I’ve never bought a gun. I do, however, have one that I’d rather President Obama not come take away from me.
In the interest of full disclosure, let me say right up front that I own two guns. One of them is a .22 caliber rifle. Sometime around 1970, my father and I went into my Uncle Cuz’s liquor store in downtown Macon and, for some reason, he gave Daddy that rifle. He said that someone had pawned it and never came back for it. Somewhere along the way I lost its seven-round clip. I need to get another one for it. My cousin’s son recently reconditioned the gun for me and it’s very nice.
But I have no real attachment to it. So if the President wants it badly enough, he can send someone to get it. It’d be good for shooting mice around the Smithsonian or something, I guess. If the President wants to come get it himself, we’d love to have him stay for dinner. We’ll serve him pork and give him a beer, and he’ll eat it and drink it, because if he’s a Muslim, he’s the worst one ever.
I do wish they’d let me know if they want it before I spend my money on a replacement clip. The government can afford it better than I can. They can take it out of Wayne LaPierre’s taxes.
But my other gun, my Stevens 311 double-barrel 16 gauge shotgun—well, now, I really want to hang on to that one. It’s the one that I consider to be my real inheritance from my father.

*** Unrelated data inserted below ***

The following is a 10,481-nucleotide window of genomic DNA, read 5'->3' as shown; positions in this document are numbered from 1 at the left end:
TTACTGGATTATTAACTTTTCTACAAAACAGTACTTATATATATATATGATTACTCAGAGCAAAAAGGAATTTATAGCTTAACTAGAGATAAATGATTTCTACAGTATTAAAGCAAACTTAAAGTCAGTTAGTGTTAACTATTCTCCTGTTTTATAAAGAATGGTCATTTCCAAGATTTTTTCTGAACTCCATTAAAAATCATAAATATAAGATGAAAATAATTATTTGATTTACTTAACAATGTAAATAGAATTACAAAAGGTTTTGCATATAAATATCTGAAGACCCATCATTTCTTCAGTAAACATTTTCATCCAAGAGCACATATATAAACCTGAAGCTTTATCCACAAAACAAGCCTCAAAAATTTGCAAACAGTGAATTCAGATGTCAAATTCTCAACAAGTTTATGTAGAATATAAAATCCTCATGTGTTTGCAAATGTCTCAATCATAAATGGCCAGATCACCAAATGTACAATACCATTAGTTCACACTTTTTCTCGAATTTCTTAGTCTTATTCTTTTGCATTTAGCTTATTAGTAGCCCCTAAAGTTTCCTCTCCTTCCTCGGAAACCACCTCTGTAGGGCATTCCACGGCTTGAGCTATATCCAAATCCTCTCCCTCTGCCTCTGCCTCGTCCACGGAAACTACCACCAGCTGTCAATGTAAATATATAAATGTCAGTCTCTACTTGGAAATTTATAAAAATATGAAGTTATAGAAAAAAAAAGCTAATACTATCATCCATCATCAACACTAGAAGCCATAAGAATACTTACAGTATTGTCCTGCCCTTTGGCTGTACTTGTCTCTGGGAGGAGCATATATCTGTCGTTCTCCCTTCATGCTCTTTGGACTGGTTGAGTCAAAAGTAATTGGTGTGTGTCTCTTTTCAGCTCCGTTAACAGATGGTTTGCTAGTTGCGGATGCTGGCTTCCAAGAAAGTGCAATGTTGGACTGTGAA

I don’t remember a time when that shotgun wasn’t around, so I reckon it’s older than I am, and I was born in 1958. I didn’t actually see it very often, since Daddy kept it in Mama’s and his bedroom closet except when he went hunting, which he very seldom did. I guess he didn’t have time, given that he worked a lot and spent way too much of his off time at the church. Plus, Mama had cancer for a long time.
I went quail hunting exactly two times in my young life, and that’s all the hunting I’ve ever done. Both times, Daddy and I went with Preacher Bill, the beloved pastor of my growing up years, and some other men. I liked following the dogs around. I could take or leave the rest of it. It seemed like a lot of trouble when chickens had more white meat and you could get all you wanted at the grocery store or the Big Chic restaurant (although at that time, I much preferred the broasted chicken at the Dari Delite).
On my first hunting trip, the men said that they wanted me to take the first shot of the day. So when the dogs flushed the first covey (that’s quail hunter talk), I swung my gun around to shoot. Everybody hit the dirt. On my second trip, I fired into a just-flushed covey along with everybody else. Several birds fell, and Preacher Bill proclaimed, “Mike killed two with one shot!” I don’t know how he could tell which ones, if any, I killed. If I did in fact kill two, they were the only two things I ever killed while hunting.
On that second trip, they let me take a shot at a rabbit. I was glad I missed. I felt like Elmer Fudd.
On both of those hunting trips, Daddy’s Stevens 311 double-barrel 16 gauge shotgun was the gun I used. He borrowed one of Preacher Bill’s many guns.
It became my gun when Daddy died in 1979. It’s been moving around with me ever since.
And it hasn’t been fired once in all those years. You see, I don’t hunt. Now, I have nothing against hunting, especially if you’re going to eat what you kill. I have eaten venison that hunters have given me. Why, just the other day I had some Brunswick stew that had venison in it. Come to think of it, I’d love to have a mess of grits and fried quail.